Australia readies for modified, more expensive two-step Idemia biometric airport SmartGates
Australia’s plan for biometric passenger identification for arrivals at its international airports is back on track with a revived deal with Idemia. A previous contract with Vision-Box failed, leading the Department of Home Affairs to resume its partnership with Idemia to install a two-step system with registration kiosk and gates, using facial verification then facial recognition, reports InnovationAus.
Darwin is expected to be the first of Australia’s eight international airports to receive the updated SmartGates system as part of the Idemia Life Extension Project, with installation in November 2022, to be ready for going live in December. The other airports will follow by the end of 2024.
The cost of Idemia’s contract for support and maintenance of the SmartGates has risen this year, reports InnovationAus, by AU$12.8 million (US$8.6 million), to a total of AU$42.7 million ($28.6 million), until July 2024.
This deal comes alongside a AU$180 million ($128 million) biometric forensics deal (roughly double the original deal).
The updated system will see a similar passenger journey to the existing 2007 Idemia setup. Passengers first process themselves at a SmartGate kiosk, then later pass through the SmartGate itself.
According to the report, biometric validation happens at both stages. The kiosk confirms and validates the passenger’s identity against the passport, then the subsequent gate uses the face as the token, meaning there is no need to present any sort of ticket from the kiosk stage.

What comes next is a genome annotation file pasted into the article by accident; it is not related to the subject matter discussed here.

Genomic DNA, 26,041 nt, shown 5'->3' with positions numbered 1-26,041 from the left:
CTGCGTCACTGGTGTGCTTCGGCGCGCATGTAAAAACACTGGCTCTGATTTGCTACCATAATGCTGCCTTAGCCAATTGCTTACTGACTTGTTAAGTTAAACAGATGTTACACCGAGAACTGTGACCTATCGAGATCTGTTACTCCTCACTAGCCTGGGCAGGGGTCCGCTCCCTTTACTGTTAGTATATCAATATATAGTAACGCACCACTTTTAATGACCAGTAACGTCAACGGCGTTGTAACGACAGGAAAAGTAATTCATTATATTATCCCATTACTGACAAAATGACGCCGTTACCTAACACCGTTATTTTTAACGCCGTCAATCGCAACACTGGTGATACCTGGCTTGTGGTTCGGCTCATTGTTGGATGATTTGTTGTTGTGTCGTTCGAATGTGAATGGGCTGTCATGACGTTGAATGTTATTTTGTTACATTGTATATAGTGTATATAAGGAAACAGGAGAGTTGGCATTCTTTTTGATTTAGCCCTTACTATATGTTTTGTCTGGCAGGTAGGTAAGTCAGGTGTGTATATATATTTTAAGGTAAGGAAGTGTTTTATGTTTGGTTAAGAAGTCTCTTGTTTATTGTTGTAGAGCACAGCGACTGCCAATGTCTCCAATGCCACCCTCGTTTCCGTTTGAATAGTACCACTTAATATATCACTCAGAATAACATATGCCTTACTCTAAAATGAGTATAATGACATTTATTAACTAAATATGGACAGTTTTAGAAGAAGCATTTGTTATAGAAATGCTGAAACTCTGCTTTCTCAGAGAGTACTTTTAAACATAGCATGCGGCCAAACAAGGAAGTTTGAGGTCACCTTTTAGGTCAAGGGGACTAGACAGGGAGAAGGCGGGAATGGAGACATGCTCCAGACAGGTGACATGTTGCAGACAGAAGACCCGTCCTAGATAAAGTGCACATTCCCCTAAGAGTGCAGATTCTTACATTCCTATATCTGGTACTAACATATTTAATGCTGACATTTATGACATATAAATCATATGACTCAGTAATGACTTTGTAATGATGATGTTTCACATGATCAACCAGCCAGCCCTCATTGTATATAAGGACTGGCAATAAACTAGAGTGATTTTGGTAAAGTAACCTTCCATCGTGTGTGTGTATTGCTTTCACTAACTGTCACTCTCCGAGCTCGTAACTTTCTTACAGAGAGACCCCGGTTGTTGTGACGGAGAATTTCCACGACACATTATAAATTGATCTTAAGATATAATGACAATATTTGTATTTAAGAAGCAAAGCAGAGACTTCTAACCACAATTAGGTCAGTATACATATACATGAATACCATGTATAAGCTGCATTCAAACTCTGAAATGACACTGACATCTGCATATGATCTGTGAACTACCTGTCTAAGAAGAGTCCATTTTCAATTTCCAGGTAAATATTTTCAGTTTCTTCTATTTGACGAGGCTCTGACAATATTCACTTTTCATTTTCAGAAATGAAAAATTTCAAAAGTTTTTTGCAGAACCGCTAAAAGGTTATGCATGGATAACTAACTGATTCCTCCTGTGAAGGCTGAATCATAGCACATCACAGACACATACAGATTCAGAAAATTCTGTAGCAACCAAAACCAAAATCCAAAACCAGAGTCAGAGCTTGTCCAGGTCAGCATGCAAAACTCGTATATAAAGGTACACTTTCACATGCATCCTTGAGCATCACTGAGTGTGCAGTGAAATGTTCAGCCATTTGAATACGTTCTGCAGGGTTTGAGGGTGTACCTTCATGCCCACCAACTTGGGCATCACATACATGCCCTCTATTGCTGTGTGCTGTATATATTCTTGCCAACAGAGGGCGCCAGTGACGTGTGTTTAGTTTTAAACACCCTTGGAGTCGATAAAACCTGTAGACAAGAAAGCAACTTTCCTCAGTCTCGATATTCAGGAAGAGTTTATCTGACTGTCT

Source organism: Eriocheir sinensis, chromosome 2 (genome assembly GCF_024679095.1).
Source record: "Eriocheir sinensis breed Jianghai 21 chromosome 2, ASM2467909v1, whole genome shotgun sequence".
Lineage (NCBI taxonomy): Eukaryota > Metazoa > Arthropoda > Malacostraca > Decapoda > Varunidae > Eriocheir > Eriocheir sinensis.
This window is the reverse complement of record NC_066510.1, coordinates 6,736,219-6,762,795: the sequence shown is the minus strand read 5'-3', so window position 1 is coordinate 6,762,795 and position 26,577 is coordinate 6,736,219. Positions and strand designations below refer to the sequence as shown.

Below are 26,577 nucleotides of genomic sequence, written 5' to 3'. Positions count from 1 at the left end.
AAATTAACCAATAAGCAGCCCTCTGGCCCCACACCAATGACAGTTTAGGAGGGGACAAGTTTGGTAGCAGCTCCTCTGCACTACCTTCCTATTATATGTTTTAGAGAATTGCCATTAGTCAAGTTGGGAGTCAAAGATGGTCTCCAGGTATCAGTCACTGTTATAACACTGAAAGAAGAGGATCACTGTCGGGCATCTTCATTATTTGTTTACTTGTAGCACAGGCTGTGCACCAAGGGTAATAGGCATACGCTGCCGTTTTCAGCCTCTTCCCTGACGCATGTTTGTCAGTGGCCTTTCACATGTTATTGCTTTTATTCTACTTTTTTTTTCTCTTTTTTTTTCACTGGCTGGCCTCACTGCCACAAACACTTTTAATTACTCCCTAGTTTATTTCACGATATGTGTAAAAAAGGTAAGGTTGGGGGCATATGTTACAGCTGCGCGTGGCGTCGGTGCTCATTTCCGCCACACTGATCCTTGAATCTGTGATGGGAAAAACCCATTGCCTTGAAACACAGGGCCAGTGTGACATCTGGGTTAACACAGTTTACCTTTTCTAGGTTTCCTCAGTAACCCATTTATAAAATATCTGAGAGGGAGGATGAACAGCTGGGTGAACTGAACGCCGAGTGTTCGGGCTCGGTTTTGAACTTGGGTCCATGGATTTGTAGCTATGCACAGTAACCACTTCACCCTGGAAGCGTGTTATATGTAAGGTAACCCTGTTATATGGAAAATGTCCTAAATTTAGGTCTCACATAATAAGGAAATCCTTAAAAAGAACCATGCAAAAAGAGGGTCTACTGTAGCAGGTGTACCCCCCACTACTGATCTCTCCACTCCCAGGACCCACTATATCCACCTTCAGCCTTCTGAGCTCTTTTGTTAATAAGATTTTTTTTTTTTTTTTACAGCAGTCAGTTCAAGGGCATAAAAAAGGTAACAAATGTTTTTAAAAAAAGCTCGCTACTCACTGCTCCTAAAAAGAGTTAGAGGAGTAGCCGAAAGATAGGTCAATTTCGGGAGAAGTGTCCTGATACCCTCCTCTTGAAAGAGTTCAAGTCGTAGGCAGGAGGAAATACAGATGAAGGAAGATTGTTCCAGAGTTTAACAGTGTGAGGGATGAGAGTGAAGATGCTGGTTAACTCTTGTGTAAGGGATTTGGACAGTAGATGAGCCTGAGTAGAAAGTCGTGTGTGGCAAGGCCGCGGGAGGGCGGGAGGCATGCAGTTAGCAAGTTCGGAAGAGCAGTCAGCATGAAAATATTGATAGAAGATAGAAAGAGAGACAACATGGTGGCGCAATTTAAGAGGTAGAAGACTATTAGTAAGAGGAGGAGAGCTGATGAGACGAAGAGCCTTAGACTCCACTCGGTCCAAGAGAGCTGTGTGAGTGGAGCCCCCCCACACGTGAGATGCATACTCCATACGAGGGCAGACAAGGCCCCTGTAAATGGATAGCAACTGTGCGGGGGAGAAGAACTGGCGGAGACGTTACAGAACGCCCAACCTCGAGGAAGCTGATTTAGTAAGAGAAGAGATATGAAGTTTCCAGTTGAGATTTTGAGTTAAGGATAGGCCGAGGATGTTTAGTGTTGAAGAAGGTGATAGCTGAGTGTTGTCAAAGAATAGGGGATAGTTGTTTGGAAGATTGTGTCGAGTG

“The new system will use both face verification and face recognition, with the gate to search for the biometric captured at the kiosks and verify it against the live traveller, as well as their passport image,” states InnovationAus.
The 2017 AU$22.5 million (or AU$22.7 million, $15 million) contract with Vision-Box for a more ambitious system of using the photo image from advanced passenger information to fully automate arrivals via facial analysis broke down after the 2018 trials in Canberra – correctly identifying 94 percent of passengers – and then Perth airport. That arrivals system was part of the Seamless Traveller initiative for contactless processes and to replace the paper-based arrivals cards.
In August 2019, Idemia was awarded the AU$30 million extension, casting doubt on the future for Vision-Box in the scheme. Vision-Box’s approach was found not “fit-for-purpose” later in 2019, notes InnovationAus.
That September, the SmartGate scheme Vision-Box supplies for departures was extended to 2026.
COVID-19 restrictions drastically reduced air passenger numbers to and from Australia, with current levels still at half those of pre-pandemic travel.
Unisys and Idemia launched a biometric identification system for Australia’s border control in 2020 which included optimized visa and border processing as well as criminal and security threat detection.
The French identity giant could be sold or undergo a split this year, according to rumors.
This post was updated at 9:46am Eastern on September 21, 20222 to clarify that the Vision-Box contract extended in 2019 is for departures, rather than the arrivals system involving Idemia.